Opinion by Richard Baird.
Honom is a new “male-oriented” range from Barcelona-based DOIY, a product design company creating objects that move between the practical, the ornamental and the more whimsical. Honom veers heavily towards the former with objects that include a wallet, multitool, bottle opener, keyring and bike bell. In their design, materials and build these find a balance between everyday utility and premium positioning. This is expressed by the packaging of the objects, created by Spanish design studio Folch, through a confluence of material and form language, type and technical drawings.
Opinion by Richard Baird
Critical Mass is a biannual magazine that explores a brand’s ripple effect across the globe, from patterns in consumer spending to environmental implications. It intends to showcase, in its curation, commissioning and design, how a brand’s living legacies extend beyond mere aesthetics and profit margins in the face of fast-moving and ever-changing global consumerism. Issue 1 explores the lines blurred between artistic expression and commercial endeavour in a series of texts around Japanese contemporary artist Yayoi Kusama approached from a variety of angles by different authors.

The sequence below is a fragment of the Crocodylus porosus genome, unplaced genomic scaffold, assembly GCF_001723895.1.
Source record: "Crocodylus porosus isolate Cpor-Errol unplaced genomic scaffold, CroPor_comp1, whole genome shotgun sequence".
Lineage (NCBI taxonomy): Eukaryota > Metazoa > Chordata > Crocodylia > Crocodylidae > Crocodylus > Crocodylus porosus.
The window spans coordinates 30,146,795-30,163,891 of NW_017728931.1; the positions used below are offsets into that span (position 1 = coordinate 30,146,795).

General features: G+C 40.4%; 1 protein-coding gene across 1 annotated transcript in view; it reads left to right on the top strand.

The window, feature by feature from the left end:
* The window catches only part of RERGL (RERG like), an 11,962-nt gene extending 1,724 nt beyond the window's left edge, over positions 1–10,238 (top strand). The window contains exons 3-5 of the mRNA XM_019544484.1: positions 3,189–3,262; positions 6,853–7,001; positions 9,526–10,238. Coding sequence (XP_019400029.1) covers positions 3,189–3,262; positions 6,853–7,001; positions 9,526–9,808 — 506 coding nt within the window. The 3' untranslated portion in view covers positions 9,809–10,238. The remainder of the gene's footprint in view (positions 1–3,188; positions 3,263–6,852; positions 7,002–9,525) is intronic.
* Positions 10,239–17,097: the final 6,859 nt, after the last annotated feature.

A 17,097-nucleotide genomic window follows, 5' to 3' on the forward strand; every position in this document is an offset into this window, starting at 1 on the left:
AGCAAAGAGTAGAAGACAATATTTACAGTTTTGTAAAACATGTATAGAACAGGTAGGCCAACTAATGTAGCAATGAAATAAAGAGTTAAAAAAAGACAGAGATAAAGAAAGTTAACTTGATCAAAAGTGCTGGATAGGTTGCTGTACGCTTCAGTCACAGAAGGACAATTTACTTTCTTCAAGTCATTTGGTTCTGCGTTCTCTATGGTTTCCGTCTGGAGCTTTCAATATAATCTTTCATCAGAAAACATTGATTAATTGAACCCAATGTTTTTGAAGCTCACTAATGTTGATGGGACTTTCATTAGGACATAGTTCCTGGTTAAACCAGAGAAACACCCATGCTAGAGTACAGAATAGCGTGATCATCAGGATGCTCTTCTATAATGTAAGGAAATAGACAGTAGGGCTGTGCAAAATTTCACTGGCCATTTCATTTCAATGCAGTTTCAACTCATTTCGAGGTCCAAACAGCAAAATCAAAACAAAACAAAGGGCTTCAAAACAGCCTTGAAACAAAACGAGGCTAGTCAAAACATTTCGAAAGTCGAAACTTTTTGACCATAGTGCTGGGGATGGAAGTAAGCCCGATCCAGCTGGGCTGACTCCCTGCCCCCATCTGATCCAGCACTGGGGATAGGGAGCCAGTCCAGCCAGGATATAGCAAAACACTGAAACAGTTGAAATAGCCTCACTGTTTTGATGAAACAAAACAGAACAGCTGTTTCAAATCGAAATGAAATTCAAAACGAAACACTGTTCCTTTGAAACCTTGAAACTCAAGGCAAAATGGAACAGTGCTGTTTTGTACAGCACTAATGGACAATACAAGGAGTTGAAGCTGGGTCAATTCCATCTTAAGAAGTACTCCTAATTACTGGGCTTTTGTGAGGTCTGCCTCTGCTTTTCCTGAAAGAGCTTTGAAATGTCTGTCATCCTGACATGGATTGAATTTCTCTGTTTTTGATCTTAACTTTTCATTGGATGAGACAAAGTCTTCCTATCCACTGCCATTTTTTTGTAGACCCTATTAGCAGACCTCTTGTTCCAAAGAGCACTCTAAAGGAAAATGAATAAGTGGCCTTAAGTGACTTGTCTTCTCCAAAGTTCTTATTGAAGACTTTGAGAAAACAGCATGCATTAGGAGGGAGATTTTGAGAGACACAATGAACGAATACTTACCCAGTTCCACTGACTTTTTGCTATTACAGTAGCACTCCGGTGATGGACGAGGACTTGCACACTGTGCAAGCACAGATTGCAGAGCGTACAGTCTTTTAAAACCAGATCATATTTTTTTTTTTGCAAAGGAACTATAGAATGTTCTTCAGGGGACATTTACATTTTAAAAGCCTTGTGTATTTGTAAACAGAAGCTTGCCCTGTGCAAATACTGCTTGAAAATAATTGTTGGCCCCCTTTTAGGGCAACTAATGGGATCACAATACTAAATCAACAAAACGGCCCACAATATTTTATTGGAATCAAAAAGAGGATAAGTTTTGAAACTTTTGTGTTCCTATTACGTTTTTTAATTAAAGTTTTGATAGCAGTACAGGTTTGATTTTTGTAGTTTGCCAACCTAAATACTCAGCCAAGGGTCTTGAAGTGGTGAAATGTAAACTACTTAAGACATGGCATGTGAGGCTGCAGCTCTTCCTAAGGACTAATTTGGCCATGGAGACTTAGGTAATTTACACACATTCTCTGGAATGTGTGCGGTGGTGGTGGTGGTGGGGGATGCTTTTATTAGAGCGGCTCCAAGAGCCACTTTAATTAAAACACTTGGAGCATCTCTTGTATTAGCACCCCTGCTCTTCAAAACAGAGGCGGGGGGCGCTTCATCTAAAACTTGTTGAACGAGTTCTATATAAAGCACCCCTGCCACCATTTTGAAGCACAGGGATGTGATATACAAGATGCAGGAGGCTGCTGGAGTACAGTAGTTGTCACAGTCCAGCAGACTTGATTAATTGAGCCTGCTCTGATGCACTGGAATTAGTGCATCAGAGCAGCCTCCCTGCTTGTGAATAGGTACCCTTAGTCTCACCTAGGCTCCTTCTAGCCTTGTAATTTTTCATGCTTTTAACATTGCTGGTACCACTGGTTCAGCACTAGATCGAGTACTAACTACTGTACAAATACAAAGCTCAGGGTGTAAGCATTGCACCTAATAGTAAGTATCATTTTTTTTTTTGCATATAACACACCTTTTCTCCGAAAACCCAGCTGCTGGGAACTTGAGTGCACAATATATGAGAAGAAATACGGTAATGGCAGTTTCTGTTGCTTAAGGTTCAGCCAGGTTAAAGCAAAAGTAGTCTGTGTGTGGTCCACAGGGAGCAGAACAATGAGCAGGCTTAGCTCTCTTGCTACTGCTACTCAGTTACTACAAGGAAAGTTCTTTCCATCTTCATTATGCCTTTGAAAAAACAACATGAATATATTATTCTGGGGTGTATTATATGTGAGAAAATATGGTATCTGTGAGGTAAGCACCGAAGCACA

The magazine is designed and published by Singapore-based design studio and think tank Foreign Policy and takes the form of a slim staple bound booklet of 32 pages. Although light, it is an insightful document that is materially and graphically distinct. Texts move comfortably between the micro and the meta, complete easy reads and those that are more challenging, propositions for continued thought. There is pleasing breadth drawn from a singular focus.
Opinion by Richard Baird
85 Spring St is a residential property development of 132 apartments by Golden Age Group, designed by Bates Smart and located in the Australian city of Melbourne. It will be marked by its total work of art philosophy, or Gesamtkunstwerk, which embraces a multitude of artworks to compose one singular piece, but also its distinctive, sculptural and high-rise modernity within an area of significant architectural heritage and many low-rise structures. Although disparate in its form and height, its stonework seeks a connection with the surrounding urban environment.
Studio Ongarato worked with the developer to create a visual identity and strategy for the marketing of the property. Mixing commissioned artworks, material craftsmanship and a modern graphic simplicity of type and colour the concept captures the essence and total design philosophy of the building and using archival materials and illustration recognises and brings to light the significance of the site. These ideas link a variety of communications modes that included stationery set and brochure packs, signage, direct mail and display suite.